The Clearcreek Twp. Board of Zoning Appeals declined on Tuesday to grant a variance allowing a Warren County couple access to buildings on their property they have been barred from since December 2012.
The board unanimously denied the variance sought by Howard and Lisa Gray in a case that has sparked nationwide interest and sympathy from property-rights advocates and area residents.
After the hearing, Gray said he was unsure what they would do next.
“I don’t know,” Gray said. “I’ve got $400,000 of buildings I can’t access.”
The zoning board was ordered to reconsider the variance by Judge James Flannery, the same judge who earlier ordered the Grays to pay for a new fence that blocked their access to the rear section of their property off Pennyroyal Road in Clearcreek Twp.
The township ordered the Grays to stop using the land for business after complaints from neighbors, then filed a lawsuit in Warren County Common Pleas Court. The neighbors had complained about noise and traffic.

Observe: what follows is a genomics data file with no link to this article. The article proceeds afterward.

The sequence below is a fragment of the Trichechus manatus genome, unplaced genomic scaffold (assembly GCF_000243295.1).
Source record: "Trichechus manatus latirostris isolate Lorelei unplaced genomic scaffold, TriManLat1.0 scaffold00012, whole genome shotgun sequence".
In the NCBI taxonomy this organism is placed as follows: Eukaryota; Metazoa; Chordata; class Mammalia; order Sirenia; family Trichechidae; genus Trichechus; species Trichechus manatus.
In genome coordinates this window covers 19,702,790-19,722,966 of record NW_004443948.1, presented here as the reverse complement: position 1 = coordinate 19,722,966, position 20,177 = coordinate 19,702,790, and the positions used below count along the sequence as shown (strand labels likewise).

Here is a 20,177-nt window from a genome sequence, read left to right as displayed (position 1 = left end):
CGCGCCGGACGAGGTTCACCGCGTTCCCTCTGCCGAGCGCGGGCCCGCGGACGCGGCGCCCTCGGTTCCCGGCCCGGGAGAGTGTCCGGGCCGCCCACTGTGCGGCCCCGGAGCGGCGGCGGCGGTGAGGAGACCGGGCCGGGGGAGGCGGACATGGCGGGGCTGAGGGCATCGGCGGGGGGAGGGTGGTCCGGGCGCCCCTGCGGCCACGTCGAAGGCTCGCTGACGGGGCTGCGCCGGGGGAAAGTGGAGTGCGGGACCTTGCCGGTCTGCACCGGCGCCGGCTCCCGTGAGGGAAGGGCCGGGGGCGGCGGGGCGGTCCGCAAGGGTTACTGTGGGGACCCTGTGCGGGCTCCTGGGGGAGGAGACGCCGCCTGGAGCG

In December 2012, Flannnery ordered the Grays to stop using the driveway to access 60 garages or parking spaces where they operated their businesses. After resisting, the Grays erected a gated fence and stopped using the land, which is zoned residential.
The Grays appealed after the board granted a conditional variance in June 2013, which the Grays estimated would cost more than $100,000, largely for paving the driveway.
The board said the variance had to be denied without the conditions designed to protect the neighbors.
“Without those conditions, it really would alter the essential character of the neighborhood,” said Thomas St. Denis, vice chairman of the board.
The Grays’ lawyer noted the neighborhood was already changing, as commercial developments were under construction and planned, less than a mile east, at Pennyroyal Road and Ohio 741.
Before the court order, the Grays used the rear section of their property for tree removal, landscaping and storage businesses. They originally had permission from township officials to use the land for business.
At the hearing, the board was limited to deciding if the variance would meet three standards: affect the neighborhood’s character, be “in the public interest” and result in “substantial justice.”
While acknowledging the Grays’ hardship, the board said the variance would not satisfy the other standards.